I said in an earlier post that I’d say something about “happiness vs. joy.” Sorry I didn’t get to it sooner. Life, you know.
I’ve heard somewhere that the word “happiness” was derived from the same root as the word “happening” … so I guess if you follow that line of reasoning, then happiness is probably based upon what’s happening. Happy things happen … and then you’re happy.
But joy is something else entirely.
And then if you’re talking about the “joy of the Lord,” then it isn’t only something different, it’s an entirely separate realm of experience. Joy is one of the fruit of the Spirit. The Holy Spirit’s ability to grow fruit in our lives isn’t dependent on happy circumstances (actually, I find it often quite the opposite).
Anyway, this “happiness vs. joy” conversation is sort of a touchy subject for me lately. I had someone in the past year or so question whether or not I was really a Christian (this was someone I’d only recently met so he didn’t have the perspective of seeing my life in anything but the context of the difficulties we were in at the time).
His reasoning went something like this:
“Joy is a fruit of the Spirit … so anyone who has the Holy Spirit within them will have joy because the fruit will just naturally grow. Since I don’t see joy in your life, you must not have the Holy Spirit. So you can’t be a Christian if you don’t have the Holy Spirit.” (To put it in context, this statement was made to me shortly after my husband’s diagnosis and while we were still dealing with my husband’s uncontrolled rages and frightening behaviors in our home … can you say, “Stressed out!”?)
Fortunately, I realized at the time that this person was confusing “joy” with “happiness.” It’s true that I wasn’t particularly happy at that moment in time in my life. But I did have joy. Joy to know that somehow, someway, somewhere God would work all this horrible stuff I was living with for good. Joy to know that even if life continued on just as badly as it was right then for the rest of my earthly life, this life isn’t the “end” of the story. I was living with that saying, “I don’t know what the future holds, but I know Who holds the future,” running continually through my head.
The Bible says that for the joy set before Him, Jesus endured the cross. I don’t think Jesus was necessarily “happy” while He was tortured and endured a painful, cruel death. But did Jesus have joy in the midst of it all? Oh, I’m sure He did … joy to know that His sacrifice would work the Ultimate Good in humankind (allowing all of us an opportunity to find forgiveness and peace with God). Joy to know that this life isn’t all there is. Joy to have accomplished what He’d been sent to do.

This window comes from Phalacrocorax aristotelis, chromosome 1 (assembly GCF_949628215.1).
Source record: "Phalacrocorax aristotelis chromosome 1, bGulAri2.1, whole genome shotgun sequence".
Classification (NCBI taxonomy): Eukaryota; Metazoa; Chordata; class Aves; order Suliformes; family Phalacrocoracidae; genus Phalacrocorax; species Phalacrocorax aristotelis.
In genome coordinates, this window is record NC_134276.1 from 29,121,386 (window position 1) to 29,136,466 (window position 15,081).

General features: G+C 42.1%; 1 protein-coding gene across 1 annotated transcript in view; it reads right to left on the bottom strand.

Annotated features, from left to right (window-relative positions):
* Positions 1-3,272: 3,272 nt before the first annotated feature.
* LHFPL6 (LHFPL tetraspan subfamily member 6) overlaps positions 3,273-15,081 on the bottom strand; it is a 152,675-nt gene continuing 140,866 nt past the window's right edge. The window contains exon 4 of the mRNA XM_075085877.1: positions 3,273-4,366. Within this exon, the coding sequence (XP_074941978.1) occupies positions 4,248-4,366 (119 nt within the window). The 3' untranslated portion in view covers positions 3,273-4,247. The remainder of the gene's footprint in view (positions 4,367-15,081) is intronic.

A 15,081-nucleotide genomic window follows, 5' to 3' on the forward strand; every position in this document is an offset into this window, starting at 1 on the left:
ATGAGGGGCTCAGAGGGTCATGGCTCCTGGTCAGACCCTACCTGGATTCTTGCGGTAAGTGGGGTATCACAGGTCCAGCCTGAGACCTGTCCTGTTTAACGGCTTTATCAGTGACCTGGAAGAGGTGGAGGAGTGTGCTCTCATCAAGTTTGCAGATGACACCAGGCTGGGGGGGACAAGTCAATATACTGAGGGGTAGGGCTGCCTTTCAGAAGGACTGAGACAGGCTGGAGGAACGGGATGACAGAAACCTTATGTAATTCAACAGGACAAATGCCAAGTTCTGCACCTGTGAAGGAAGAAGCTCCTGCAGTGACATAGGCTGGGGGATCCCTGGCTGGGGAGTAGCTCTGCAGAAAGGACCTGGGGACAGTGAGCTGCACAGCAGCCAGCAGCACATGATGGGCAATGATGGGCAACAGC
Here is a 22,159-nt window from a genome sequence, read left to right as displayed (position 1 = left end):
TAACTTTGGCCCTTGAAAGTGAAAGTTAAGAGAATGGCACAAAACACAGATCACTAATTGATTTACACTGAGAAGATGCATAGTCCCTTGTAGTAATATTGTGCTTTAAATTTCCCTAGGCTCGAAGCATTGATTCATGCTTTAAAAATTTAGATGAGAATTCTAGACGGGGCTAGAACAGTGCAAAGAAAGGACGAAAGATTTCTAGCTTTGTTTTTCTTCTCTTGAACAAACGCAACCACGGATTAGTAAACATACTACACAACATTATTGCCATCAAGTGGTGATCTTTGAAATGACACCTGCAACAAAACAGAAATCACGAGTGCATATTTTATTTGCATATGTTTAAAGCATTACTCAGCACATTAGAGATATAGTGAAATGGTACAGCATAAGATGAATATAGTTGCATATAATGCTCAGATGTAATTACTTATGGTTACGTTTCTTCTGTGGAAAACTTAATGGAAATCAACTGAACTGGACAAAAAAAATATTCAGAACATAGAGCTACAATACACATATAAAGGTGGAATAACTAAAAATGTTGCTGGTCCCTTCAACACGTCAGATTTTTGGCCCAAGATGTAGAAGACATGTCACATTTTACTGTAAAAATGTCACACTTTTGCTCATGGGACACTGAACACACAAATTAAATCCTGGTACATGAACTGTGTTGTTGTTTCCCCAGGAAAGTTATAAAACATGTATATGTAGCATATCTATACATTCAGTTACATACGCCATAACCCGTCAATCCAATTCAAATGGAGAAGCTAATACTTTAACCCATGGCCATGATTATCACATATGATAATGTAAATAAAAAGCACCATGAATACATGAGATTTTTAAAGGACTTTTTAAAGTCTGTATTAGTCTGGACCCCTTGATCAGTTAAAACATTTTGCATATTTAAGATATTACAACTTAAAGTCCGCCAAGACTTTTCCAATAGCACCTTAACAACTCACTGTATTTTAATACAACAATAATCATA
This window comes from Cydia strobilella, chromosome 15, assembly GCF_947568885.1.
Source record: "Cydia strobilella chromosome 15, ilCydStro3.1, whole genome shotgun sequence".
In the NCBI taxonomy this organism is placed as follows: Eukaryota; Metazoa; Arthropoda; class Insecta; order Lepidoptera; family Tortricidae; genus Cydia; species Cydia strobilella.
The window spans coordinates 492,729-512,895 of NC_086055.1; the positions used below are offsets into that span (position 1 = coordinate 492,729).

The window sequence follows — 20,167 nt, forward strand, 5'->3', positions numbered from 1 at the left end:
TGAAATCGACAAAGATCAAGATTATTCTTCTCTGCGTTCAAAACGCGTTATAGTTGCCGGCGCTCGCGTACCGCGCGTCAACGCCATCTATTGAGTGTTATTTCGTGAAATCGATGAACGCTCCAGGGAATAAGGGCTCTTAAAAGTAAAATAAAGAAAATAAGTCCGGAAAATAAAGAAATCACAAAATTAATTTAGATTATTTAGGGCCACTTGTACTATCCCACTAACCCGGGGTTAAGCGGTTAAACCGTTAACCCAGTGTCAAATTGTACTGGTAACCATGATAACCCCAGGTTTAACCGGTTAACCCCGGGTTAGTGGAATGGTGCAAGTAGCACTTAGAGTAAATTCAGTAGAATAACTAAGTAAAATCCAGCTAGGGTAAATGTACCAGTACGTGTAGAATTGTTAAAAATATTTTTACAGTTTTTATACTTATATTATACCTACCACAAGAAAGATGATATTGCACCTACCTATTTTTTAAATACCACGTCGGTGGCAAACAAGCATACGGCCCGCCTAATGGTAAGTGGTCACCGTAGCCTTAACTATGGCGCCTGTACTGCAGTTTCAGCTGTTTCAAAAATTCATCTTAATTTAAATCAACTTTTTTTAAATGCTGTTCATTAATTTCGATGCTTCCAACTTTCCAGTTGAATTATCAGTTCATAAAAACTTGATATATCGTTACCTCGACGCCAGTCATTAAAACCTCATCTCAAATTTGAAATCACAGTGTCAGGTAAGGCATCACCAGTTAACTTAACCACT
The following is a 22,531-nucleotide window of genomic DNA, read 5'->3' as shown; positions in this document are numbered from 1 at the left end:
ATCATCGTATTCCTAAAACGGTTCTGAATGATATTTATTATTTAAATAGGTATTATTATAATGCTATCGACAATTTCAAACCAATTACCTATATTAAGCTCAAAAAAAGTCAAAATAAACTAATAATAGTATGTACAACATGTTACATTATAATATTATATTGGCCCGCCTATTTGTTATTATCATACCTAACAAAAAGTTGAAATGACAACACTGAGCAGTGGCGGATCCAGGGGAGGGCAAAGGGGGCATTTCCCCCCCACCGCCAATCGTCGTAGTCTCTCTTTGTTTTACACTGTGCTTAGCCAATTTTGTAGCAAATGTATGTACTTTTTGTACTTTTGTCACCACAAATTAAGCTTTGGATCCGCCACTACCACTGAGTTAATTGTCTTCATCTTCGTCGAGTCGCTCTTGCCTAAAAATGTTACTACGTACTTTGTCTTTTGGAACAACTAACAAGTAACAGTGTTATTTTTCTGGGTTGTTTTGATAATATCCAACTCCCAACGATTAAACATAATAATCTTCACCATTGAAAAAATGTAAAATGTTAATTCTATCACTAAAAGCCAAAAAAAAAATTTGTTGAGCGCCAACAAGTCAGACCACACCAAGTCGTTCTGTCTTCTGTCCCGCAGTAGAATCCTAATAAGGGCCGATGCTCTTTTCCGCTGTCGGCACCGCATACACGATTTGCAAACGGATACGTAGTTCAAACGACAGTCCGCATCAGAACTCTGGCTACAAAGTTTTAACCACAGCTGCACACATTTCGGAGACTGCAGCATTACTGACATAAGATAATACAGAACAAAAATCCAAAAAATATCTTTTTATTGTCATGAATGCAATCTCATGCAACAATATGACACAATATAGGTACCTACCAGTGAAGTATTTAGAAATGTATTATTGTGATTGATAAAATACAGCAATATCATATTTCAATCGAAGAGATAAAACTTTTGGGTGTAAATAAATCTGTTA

When I told a pastor friend of mine what was said to me about how I probably wasn’t a Christian because I didn’t have “joy” in my life in the midst of the trials I was facing, my pastor friend said, “Oh my gosh, Debi! That person doesn’t know you AT ALL! The joy of the Lord IS your strength! Your faith and the joy that brings you is the main reason you’ve gotten through all of this as well as you have! That man is confusing happiness with joy. And they’re not the same things at all.”
Exactly. It was really nice to have someone who knows me well, offer some sane perspective in the midst of that crazy time.
So. Happiness vs. joy. I like to be happy (who doesn’t?), but I’d rather have joy any day. Joy lasts even in the midst of the trials of life. Joy isn’t dependent on circumstances. Joy is strength. Joy is internal. Joy is eternal.
Even though my heart is breaking … even though I’ve lost my hopes and dreams and plans and material things … I can (and do!) still have joy. There might not always be a smile on my face, but on a deeper, soul-stirring level, there’s joy in my heart; joy in my spirit.
Not the happiness of happenings.
The joy of the Lord.
Despite trying circumstances, can we trust that God is still good? Next in the series: God is Good